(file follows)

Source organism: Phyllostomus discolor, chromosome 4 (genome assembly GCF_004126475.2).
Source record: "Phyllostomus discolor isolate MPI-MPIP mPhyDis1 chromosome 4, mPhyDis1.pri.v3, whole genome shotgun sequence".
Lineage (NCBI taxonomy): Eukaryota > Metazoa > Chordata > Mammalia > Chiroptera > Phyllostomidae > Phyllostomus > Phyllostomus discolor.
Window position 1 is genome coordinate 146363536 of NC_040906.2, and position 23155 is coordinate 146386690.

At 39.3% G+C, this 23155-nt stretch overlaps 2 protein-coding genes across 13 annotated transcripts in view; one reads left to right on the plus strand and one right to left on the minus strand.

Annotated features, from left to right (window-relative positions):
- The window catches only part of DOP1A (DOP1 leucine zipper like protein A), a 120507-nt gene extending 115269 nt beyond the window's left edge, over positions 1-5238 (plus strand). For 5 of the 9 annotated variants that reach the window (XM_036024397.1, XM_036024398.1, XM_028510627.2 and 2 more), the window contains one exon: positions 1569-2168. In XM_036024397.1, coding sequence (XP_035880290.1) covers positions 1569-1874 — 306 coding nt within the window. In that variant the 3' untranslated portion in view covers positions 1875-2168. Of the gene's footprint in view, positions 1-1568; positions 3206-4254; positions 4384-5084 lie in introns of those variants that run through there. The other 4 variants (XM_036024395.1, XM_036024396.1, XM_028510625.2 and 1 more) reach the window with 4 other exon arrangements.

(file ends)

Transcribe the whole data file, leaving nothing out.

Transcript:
Source organism: Phyllostomus discolor, chromosome 4 (genome assembly GCF_004126475.2).
Source record: "Phyllostomus discolor isolate MPI-MPIP mPhyDis1 chromosome 4, mPhyDis1.pri.v3, whole genome shotgun sequence".
Lineage (NCBI taxonomy): Eukaryota > Metazoa > Chordata > Mammalia > Chiroptera > Phyllostomidae > Phyllostomus > Phyllostomus discolor.
Window position 1 is genome coordinate 146363536 of NC_040906.2, and position 23155 is coordinate 146386690.

At 39.3% G+C, this 23155-nt stretch overlaps 2 protein-coding genes across 13 annotated transcripts in view; one reads left to right on the plus strand and one right to left on the minus strand.

Annotated features, from left to right (window-relative positions):
- The window catches only part of DOP1A (DOP1 leucine zipper like protein A), a 120507-nt gene extending 115269 nt beyond the window's left edge, over positions 1-5238 (plus strand). For 5 of the 9 annotated variants that reach the window (XM_036024397.1, XM_036024398.1, XM_028510627.2 and 2 more), the window contains one exon: positions 1569-2168. In XM_036024397.1, coding sequence (XP_035880290.1) covers positions 1569-1874 — 306 coding nt within the window. In that variant the 3' untranslated portion in view covers positions 1875-2168. Of the gene's footprint in view, positions 1-1568; positions 3206-4254; positions 4384-5084 lie in introns of those variants that run through there. The other 4 variants (XM_036024395.1, XM_036024396.1, XM_028510625.2 and 1 more) reach the window with 4 other exon arrangements.